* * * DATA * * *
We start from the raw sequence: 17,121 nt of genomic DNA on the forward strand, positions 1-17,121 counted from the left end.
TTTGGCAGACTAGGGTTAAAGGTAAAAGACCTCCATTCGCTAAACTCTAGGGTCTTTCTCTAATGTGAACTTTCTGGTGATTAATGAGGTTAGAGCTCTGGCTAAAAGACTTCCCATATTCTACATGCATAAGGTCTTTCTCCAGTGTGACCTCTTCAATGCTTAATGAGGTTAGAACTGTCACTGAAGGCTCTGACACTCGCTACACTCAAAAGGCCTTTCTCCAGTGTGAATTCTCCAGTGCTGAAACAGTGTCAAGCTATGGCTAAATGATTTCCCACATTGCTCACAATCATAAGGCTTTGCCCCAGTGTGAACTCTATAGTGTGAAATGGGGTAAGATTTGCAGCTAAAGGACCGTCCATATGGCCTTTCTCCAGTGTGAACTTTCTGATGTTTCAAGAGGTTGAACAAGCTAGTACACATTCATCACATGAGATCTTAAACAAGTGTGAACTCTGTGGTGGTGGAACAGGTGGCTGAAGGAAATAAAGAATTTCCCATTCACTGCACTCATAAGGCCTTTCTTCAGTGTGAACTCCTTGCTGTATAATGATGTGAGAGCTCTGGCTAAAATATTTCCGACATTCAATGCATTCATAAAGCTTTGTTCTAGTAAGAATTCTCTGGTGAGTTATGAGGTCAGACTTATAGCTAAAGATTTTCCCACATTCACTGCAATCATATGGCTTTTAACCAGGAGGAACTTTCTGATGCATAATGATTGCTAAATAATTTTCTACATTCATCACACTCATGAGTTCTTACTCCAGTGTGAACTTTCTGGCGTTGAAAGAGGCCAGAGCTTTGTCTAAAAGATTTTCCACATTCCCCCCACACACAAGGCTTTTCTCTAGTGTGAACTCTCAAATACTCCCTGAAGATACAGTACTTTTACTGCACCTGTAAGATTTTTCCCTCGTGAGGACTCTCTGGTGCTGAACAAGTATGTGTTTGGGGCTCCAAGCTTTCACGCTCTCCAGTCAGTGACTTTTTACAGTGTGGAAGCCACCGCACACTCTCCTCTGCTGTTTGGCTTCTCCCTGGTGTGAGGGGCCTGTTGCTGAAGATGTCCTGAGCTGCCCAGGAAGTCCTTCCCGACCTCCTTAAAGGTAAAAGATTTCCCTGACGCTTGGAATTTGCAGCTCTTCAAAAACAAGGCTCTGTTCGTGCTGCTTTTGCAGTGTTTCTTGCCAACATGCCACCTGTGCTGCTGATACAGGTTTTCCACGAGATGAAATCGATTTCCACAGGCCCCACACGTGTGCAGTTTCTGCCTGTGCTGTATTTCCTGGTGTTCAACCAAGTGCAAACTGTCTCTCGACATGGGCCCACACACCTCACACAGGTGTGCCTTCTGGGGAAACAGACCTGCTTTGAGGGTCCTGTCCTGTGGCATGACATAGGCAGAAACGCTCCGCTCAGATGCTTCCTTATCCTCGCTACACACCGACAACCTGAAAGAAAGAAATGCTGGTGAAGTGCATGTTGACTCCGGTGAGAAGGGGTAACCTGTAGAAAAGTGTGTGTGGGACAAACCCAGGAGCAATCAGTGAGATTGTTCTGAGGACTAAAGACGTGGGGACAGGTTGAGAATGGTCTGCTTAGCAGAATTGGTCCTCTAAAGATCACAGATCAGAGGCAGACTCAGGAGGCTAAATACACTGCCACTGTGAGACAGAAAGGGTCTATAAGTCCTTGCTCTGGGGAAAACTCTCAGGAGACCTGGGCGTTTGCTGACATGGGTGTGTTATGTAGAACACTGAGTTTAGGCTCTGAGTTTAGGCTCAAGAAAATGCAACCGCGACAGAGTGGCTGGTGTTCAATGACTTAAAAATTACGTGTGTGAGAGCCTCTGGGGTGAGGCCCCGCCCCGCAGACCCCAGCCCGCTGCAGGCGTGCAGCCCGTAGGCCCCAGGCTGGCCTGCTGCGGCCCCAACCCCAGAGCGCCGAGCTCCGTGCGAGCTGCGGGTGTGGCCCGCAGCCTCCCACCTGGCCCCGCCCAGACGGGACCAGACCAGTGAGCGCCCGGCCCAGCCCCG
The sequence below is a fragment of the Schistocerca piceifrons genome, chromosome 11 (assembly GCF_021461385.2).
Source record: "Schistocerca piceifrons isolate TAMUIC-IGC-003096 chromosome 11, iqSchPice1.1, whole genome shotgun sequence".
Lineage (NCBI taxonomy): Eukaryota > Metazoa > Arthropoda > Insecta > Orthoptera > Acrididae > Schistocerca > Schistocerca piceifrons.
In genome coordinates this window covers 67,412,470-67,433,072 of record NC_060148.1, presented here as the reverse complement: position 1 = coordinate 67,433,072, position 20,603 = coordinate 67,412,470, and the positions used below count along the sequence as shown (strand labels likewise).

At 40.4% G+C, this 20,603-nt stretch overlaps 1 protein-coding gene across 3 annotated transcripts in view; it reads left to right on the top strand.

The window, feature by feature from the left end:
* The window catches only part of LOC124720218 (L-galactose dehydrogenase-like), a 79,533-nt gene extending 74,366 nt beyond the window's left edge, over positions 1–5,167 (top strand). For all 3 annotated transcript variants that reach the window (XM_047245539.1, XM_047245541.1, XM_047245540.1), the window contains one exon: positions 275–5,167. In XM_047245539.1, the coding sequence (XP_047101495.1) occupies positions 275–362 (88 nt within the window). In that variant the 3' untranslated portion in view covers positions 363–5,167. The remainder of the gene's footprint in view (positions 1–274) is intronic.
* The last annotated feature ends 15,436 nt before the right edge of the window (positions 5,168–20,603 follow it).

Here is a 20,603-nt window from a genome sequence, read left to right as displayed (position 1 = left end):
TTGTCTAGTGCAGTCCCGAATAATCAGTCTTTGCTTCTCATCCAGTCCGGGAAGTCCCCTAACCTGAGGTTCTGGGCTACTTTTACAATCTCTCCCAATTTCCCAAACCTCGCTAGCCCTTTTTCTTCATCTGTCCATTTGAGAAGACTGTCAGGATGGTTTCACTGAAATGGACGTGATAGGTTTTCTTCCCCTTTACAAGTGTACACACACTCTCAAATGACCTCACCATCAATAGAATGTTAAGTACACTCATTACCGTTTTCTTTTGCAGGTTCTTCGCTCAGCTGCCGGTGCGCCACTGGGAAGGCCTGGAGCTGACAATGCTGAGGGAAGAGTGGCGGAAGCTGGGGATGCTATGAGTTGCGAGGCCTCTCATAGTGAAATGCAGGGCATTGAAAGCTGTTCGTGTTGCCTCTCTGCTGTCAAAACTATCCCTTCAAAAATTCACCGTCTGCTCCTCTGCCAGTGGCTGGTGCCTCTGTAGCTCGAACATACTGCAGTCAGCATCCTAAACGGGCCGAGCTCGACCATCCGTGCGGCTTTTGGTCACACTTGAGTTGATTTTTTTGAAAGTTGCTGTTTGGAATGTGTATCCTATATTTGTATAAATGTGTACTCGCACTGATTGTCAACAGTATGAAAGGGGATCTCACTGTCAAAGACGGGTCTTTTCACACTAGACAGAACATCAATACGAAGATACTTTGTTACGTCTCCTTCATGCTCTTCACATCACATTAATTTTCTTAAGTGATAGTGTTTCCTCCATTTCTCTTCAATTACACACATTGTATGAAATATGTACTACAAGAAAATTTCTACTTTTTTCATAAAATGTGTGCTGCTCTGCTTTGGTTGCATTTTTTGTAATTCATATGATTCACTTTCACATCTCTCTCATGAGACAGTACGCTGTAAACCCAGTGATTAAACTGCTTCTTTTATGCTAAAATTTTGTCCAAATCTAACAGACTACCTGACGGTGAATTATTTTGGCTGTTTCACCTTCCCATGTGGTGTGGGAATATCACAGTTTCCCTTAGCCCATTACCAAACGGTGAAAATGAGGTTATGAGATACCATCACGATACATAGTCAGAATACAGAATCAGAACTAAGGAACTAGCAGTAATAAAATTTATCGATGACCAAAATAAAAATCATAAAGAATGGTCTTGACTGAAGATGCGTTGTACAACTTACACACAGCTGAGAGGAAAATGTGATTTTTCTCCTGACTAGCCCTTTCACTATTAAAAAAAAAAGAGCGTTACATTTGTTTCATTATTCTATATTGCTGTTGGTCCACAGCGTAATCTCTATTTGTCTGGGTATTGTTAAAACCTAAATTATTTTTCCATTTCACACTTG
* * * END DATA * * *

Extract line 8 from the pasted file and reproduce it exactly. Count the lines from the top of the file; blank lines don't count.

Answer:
The window, feature by feature from the left end: